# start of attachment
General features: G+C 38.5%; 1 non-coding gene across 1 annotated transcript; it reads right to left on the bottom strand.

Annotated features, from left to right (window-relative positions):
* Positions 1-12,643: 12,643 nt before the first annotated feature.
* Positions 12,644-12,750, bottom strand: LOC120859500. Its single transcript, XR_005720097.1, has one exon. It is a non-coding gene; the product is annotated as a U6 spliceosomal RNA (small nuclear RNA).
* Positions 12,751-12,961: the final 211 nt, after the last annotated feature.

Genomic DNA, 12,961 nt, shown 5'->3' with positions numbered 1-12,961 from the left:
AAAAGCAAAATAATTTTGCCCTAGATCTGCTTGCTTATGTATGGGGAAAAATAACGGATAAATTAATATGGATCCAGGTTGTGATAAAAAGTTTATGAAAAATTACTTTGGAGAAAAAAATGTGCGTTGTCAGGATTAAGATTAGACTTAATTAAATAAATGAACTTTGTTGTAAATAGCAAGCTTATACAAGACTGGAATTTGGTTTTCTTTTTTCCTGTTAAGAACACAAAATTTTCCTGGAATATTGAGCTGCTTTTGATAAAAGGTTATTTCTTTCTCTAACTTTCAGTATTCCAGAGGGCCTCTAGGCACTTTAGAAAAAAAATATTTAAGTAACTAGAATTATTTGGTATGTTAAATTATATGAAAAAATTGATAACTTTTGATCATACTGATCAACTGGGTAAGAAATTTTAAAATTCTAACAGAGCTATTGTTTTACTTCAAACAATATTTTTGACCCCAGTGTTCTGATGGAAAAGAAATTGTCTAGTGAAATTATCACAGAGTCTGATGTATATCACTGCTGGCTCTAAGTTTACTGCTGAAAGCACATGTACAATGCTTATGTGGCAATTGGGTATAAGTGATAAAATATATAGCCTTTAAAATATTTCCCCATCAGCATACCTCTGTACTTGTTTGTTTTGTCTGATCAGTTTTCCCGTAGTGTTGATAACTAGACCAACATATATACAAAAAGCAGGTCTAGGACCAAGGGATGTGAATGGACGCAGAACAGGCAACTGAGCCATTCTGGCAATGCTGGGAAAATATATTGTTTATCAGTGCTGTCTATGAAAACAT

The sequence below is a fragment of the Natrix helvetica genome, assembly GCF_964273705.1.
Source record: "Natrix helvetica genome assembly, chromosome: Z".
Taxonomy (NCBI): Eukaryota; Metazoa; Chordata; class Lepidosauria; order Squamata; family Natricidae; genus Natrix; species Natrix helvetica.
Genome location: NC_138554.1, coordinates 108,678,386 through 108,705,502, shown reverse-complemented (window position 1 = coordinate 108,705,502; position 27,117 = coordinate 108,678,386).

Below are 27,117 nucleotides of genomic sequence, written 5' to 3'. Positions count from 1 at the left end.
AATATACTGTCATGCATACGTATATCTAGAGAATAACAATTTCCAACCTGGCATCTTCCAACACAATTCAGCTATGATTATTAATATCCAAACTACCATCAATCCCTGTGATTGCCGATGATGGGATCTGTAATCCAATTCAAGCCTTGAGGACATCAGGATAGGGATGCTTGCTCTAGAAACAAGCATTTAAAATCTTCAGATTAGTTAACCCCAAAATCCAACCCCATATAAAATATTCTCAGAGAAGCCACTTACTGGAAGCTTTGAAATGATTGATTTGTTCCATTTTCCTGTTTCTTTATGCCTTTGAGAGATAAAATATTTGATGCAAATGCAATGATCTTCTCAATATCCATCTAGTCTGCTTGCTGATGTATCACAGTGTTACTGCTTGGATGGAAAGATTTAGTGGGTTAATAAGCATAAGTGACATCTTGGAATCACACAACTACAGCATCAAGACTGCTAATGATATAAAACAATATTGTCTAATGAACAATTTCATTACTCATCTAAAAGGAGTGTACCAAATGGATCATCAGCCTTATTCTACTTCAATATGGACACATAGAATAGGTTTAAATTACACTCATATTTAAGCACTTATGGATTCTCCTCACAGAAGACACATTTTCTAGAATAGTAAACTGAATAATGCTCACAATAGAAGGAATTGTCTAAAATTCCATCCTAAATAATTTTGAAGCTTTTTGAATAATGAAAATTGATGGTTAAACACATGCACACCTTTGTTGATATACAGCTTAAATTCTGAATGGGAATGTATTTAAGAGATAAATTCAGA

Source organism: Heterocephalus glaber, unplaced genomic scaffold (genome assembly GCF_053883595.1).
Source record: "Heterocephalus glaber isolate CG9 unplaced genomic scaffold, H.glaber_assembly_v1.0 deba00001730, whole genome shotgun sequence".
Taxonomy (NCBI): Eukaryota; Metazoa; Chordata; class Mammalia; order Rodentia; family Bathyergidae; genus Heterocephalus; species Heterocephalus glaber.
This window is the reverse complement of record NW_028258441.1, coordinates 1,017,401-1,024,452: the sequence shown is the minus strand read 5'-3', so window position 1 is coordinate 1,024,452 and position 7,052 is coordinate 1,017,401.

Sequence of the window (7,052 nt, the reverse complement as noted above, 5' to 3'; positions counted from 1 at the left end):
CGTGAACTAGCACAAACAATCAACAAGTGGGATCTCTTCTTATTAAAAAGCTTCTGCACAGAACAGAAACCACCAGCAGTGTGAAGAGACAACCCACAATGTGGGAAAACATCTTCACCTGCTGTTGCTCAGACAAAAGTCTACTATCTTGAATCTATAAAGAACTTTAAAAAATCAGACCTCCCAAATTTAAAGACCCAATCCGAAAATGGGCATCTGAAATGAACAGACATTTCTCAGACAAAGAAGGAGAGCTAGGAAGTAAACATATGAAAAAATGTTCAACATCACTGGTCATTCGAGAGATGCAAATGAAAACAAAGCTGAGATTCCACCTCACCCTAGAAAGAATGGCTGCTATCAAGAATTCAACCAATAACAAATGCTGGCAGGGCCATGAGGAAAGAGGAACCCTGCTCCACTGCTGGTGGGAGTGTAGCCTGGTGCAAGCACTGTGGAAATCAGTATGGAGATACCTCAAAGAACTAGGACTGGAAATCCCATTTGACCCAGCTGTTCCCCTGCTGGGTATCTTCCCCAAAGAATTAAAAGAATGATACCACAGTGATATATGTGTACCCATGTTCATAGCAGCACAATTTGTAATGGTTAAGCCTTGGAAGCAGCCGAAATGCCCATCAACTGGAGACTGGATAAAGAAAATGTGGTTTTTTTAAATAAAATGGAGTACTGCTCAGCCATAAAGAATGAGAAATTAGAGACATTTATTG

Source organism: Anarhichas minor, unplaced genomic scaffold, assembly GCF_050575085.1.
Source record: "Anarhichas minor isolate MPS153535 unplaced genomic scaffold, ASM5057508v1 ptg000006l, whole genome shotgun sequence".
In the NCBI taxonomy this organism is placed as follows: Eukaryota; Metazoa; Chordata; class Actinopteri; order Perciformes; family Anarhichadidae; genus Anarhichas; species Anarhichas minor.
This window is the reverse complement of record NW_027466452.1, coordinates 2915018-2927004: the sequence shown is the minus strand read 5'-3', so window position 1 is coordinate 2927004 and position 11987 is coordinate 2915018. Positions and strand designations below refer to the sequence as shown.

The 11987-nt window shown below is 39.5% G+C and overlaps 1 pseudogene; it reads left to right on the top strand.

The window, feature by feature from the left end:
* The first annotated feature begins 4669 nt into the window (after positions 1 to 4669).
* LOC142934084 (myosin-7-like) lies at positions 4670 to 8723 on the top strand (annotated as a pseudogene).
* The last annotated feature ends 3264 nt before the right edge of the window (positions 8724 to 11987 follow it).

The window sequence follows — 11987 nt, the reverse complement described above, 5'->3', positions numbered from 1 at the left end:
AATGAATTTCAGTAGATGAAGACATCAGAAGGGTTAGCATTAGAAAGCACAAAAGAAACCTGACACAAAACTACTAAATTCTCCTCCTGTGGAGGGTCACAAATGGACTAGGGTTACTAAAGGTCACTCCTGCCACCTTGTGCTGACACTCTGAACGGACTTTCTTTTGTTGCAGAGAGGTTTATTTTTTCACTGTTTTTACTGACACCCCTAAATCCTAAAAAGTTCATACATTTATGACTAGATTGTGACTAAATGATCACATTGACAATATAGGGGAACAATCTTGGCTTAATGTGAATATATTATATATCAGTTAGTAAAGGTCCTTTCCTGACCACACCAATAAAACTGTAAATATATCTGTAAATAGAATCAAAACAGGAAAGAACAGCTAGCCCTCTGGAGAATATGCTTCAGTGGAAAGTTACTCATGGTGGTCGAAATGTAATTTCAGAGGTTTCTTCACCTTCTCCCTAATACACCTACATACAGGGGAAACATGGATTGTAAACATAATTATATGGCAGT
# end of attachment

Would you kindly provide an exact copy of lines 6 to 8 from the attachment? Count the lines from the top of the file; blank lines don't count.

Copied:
Genomic DNA, 12,961 nt, shown 5'->3' with positions numbered 1-12,961 from the left:
AAAAGCAAAATAATTTTGCCCTAGATCTGCTTGCTTATGTATGGGGAAAAATAACGGATAAATTAATATGGATCCAGGTTGTGATAAAAAGTTTATGAAAAATTACTTTGGAGAAAAAAATGTGCGTTGTCAGGATTAAGATTAGACTTAATTAAATAAATGAACTTTGTTGTAAATAGCAAGCTTATACAAGACTGGAATTTGGTTTTCTTTTTTCCTGTTAAGAACACAAAATTTTCCTGGAATATTGAGCTGCTTTTGATAAAAGGTTATTTCTTTCTCTAACTTTCAGTATTCCAGAGGGCCTCTAGGCACTTTAGAAAAAAAATATTTAAGTAACTAGAATTATTTGGTATGTTAAATTATATGAAAAAATTGATAACTTTTGATCATACTGATCAACTGGGTAAGAAATTTTAAAATTCTAACAGAGCTATTGTTTTACTTCAAACAATATTTTTGACCCCAGTGTTCTGATGGAAAAGAAATTGTCTAGTGAAATTATCACAGAGTCTGATGTATATCACTGCTGGCTCTAAGTTTACTGCTGAAAGCACATGTACAATGCTTATGTGGCAATTGGGTATAAGTGATAAAATATATAGCCTTTAAAATATTTCCCCATCAGCATACCTCTGTACTTGTTTGTTTTGTCTGATCAGTTTTCCCGTAGTGTTGATAACTAGACCAACATATATACAAAAAGCAGGTCTAGGACCAAGGGATGTGAATGGACGCAGAACAGGCAACTGAGCCATTCTGGCAATGCTGGGAAAATATATTGTTTATCAGTGCTGTCTATGAAAACAT

The sequence below is a fragment of the Natrix helvetica genome, assembly GCF_964273705.1.